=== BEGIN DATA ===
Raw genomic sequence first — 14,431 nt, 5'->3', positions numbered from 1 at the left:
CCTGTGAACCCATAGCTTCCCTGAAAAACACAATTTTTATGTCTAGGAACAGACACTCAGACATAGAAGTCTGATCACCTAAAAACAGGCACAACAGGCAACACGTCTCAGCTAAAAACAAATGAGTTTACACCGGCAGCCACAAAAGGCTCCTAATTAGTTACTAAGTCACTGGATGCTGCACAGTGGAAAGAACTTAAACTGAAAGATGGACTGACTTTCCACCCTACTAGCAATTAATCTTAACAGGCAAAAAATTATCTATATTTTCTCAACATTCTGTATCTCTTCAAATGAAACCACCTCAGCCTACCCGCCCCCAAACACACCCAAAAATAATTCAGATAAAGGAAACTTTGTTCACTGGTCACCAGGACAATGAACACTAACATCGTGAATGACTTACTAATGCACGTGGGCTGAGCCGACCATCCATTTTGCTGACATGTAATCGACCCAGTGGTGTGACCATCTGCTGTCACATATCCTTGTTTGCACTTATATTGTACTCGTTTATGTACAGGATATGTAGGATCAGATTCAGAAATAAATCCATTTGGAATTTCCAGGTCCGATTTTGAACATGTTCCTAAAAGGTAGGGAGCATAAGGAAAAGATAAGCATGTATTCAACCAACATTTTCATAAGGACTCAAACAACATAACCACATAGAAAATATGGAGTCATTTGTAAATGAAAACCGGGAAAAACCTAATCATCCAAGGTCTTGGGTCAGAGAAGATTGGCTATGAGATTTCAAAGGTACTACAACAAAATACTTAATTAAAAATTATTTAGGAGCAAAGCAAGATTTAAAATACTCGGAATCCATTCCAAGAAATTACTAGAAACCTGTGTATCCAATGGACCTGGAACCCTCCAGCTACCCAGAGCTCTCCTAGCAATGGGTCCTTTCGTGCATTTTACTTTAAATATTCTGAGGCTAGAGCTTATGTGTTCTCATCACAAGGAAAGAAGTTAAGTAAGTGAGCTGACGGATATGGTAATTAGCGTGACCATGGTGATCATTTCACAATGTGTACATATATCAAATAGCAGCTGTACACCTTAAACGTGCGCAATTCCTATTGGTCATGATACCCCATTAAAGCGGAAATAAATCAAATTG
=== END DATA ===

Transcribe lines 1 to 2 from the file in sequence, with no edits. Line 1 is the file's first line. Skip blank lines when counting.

Raw genomic sequence first — 14,431 nt, 5'->3', positions numbered from 1 at the left:
CCTGTGAACCCATAGCTTCCCTGAAAAACACAATTTTTATGTCTAGGAACAGACACTCAGACATAGAAGTCTGATCACCTAAAAACAGGCACAACAGGCAACACGTCTCAGCTAAAAACAAATGAGTTTACACCGGCAGCCACAAAAGGCTCCTAATTAGTTACTAAGTCACTGGATGCTGCACAGTGGAAAGAACTTAAACTGAAAGATGGACTGACTTTCCACCCTACTAGCAATTAATCTTAACAGGCAAAAAATTATCTATATTTTCTCAACATTCTGTATCTCTTCAAATGAAACCACCTCAGCCTACCCGCCCCCAAACACACCCAAAAATAATTCAGATAAAGGAAACTTTGTTCACTGGTCACCAGGACAATGAACACTAACATCGTGAATGACTTACTAATGCACGTGGGCTGAGCCGACCATCCATTTTGCTGACATGTAATCGACCCAGTGGTGTGACCATCTGCTGTCACATATCCTTGTTTGCACTTATATTGTACTCGTTTATGTACAGGATATGTAGGATCAGATTCAGAAATAAATCCATTTGGAATTTCCAGGTCCGATTTTGAACATGTTCCTAAAAGGTAGGGAGCATAAGGAAAAGATAAGCATGTATTCAACCAACATTTTCATAAGGACTCAAACAACATAACCACATAGAAAATATGGAGTCATTTGTAAATGAAAACCGGGAAAAACCTAATCATCCAAGGTCTTGGGTCAGAGAAGATTGGCTATGAGATTTCAAAGGTACTACAACAAAATACTTAATTAAAAATTATTTAGGAGCAAAGCAAGATTTAAAATACTCGGAATCCATTCCAAGAAATTACTAGAAACCTGTGTATCCAATGGACCTGGAACCCTCCAGCTACCCAGAGCTCTCCTAGCAATGGGTCCTTTCGTGCATTTTACTTTAAATATTCTGAGGCTAGAGCTTATGTGTTCTCATCACAAGGAAAGAAGTTAAGTAAGTGAGCTGACGGATATGGTAATTAGCGTGACCATGGTGATCATTTCACAATGTGTACATATATCAAATAGCAGCTGTACACCTTAAACGTGCGCAATTCCTATTGGTCATGATACCCCATTAAAGCGGAAATAAATCAAATTG